Sign up ×
Stack Overflow is a question and answer site for professional and enthusiast programmers. It's 100% free.

My web page has a countdown snippet which reads its remaining time from a hidden field. It count downs from 300 to 0 with a step of 1 second, and updates the hidden field consequently. When I reload the page, browser serves the old value of the hidden field rather that fetching it from the server.

The snippet is:

<span id="counter"> </span> <input type="hidden" id="remaining" value="300" />

I need to get the target URL of the page within an event listener block, such as:

$(window).unload(function() {
alert(window.location.destination); });

Of course, I made up the "destination" part. What I really need is to detect the reload, and attach a hash parameter to the URL to prevent caching.

share|improve this question
Just for clarification, you want to capture the "next" URL that the user is visiting after "this" page, right? If so, may inquiry why? I fear you may be off in the weeds a bit. No disrespect intended. – gurun8 May 5 '10 at 21:44

1 Answer 1

up vote 2 down vote accepted

You can't get the URL of the page the user is going to in an unload function, or at all (in some cases it would be a privacy risk). And a fragment identifier (hash) on the URL will not prevent caching; changing it will not even reload the page. For a cachebuster you would have to write to the ?query part of the URL, which you could do through eg. '?'+Math.random();.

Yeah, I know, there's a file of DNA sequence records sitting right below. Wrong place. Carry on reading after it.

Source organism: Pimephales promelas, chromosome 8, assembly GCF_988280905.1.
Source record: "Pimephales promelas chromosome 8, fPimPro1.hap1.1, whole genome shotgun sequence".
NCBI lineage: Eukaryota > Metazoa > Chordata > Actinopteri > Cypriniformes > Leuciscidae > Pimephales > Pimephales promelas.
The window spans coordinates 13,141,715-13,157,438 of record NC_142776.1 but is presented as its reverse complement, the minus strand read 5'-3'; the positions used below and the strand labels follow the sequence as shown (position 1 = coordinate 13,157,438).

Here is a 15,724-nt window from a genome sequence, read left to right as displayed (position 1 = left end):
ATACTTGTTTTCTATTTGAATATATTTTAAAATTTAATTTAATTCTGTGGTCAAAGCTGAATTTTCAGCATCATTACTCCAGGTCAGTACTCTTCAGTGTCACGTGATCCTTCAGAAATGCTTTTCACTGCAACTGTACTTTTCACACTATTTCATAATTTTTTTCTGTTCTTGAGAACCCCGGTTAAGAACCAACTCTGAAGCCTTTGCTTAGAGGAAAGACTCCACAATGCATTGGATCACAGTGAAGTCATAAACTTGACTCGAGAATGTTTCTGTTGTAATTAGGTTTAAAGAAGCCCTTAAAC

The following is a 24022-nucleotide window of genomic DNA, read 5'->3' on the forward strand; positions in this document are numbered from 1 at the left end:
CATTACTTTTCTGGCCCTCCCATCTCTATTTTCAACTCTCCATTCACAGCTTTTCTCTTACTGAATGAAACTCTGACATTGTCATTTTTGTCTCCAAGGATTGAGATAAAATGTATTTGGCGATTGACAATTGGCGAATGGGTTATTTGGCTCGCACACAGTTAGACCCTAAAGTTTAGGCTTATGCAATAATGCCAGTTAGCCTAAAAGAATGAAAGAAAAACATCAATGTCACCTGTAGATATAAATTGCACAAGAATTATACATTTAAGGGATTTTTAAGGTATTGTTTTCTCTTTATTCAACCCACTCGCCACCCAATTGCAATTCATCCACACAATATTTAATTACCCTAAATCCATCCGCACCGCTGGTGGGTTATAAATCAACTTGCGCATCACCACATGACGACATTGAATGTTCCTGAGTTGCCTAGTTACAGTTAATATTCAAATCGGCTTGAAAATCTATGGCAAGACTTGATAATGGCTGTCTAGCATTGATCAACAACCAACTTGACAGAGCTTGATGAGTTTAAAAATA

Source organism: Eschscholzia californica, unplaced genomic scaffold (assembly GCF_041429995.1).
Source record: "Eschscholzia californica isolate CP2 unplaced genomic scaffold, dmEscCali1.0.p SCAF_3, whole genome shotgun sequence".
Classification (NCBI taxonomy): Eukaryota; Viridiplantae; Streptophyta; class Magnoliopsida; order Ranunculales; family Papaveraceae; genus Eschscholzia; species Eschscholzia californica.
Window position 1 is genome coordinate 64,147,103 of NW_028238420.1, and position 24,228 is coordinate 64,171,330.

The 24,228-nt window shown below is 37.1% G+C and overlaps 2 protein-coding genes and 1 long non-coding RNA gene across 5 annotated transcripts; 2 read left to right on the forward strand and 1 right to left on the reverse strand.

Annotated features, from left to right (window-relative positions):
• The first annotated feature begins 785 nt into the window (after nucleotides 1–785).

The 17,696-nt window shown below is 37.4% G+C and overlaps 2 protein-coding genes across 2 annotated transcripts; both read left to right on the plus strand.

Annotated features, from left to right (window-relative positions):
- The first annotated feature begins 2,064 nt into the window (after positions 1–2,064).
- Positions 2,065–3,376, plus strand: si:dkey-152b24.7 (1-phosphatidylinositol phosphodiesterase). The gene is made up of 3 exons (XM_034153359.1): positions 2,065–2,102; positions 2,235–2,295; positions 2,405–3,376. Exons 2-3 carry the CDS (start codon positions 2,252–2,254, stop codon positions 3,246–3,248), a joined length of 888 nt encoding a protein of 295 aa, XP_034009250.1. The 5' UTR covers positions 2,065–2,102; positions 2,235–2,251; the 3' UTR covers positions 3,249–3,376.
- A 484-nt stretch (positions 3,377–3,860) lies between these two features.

But none of that is a good idea. The behaviour where browsers ‘remember’ the previous value of a form when reloading or going back/forwards onto a page is unwanted, so your best bet is simply not to use a form field at all. Have the script write out data in another part of the DOM:

<span id="counter" class="remaining-300"></span>

and read that from the span element's .className in script, or simply write the variable straight to JS:

<span id="counter"></span>
<script type="text/javascript">
    var remaining= 300;

This will reset the countdown to 300 seconds each time the page is loaded.

You might also need to think about the ‘bfcache’, which on many modern browsers retains your original page — including all the content and script state in it — when a user navigates away, then brings it back without reloading when you press ‘Back’.

Currently that will continue ticking the countdown, but it won't have ticked whilst the page was being hidden, so you'll have as much time left as you had when you left. If that's not what you want, you could try setting a deadline timeout independently of the ticker interval, to always fire at the expected reload time. Or, as a last resort and generally to be avoided, you can break the bfcache deliberately by setting onunload to anything, even a function that does nothing.

share|improve this answer
Couldn't you just dyanmically add a random number to the end of the window.location.href like ?rand=123 when onunload is called? – Mottie May 5 '10 at 21:55
No, you don't get to navigate in onunload. – bobince May 5 '10 at 22:12
Reading target address may introduce a security flow. If user navigates within the same domain, sharing the address with the leaving page wouldn't make sense. However, it is a common design spec, for browsers; so no need to argue on that. Bobince's answer seems to be the best way around. However, I chose to get counter via ajax, since I had some other requirements too. Thank you all. – Lashae May 20 '10 at 15:56

Your Answer


By posting your answer, you agree to the privacy policy and terms of service.

Not the answer you're looking for? Browse other questions tagged or ask your own question.